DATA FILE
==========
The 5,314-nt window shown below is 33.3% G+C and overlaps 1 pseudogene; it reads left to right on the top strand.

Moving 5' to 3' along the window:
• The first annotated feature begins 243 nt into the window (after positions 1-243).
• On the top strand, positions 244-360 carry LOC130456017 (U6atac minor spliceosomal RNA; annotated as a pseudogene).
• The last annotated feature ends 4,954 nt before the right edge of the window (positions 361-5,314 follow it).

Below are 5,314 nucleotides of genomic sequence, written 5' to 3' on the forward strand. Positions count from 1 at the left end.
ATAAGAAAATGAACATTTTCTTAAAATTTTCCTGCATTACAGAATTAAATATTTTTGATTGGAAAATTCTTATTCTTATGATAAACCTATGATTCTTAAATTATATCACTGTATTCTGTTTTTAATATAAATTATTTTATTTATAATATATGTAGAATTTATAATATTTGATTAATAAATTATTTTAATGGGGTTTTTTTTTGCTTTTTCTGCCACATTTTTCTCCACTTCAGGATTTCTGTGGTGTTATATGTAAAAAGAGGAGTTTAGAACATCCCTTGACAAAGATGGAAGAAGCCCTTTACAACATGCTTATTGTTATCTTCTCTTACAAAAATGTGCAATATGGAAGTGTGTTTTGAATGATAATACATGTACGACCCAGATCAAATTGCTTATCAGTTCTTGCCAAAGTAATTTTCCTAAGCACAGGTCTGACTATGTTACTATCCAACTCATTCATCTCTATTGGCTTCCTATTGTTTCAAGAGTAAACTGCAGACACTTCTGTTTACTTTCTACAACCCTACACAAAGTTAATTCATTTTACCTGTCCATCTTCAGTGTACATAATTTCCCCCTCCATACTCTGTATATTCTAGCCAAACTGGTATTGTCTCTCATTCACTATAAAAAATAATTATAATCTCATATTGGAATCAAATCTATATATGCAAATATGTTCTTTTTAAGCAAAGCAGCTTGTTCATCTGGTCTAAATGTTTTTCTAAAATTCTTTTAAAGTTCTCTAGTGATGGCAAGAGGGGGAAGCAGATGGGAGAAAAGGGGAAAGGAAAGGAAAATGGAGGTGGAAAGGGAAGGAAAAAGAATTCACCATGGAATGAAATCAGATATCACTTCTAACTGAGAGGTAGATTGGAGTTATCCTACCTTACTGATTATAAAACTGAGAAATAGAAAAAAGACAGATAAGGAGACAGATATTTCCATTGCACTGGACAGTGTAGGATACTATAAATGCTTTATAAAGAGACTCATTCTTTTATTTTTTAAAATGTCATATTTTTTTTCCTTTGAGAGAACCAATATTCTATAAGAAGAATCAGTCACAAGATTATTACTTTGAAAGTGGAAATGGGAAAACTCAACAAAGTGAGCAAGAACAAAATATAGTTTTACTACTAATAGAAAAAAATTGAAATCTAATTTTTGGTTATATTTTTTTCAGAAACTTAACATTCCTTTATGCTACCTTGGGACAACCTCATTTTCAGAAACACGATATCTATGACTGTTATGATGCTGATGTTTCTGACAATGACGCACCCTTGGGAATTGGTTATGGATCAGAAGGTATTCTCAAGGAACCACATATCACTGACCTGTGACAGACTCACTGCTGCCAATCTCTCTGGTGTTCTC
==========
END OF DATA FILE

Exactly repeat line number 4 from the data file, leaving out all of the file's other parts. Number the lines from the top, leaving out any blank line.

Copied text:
• On the top strand, positions 244-360 carry LOC130456017 (U6atac minor spliceosomal RNA; annotated as a pseudogene).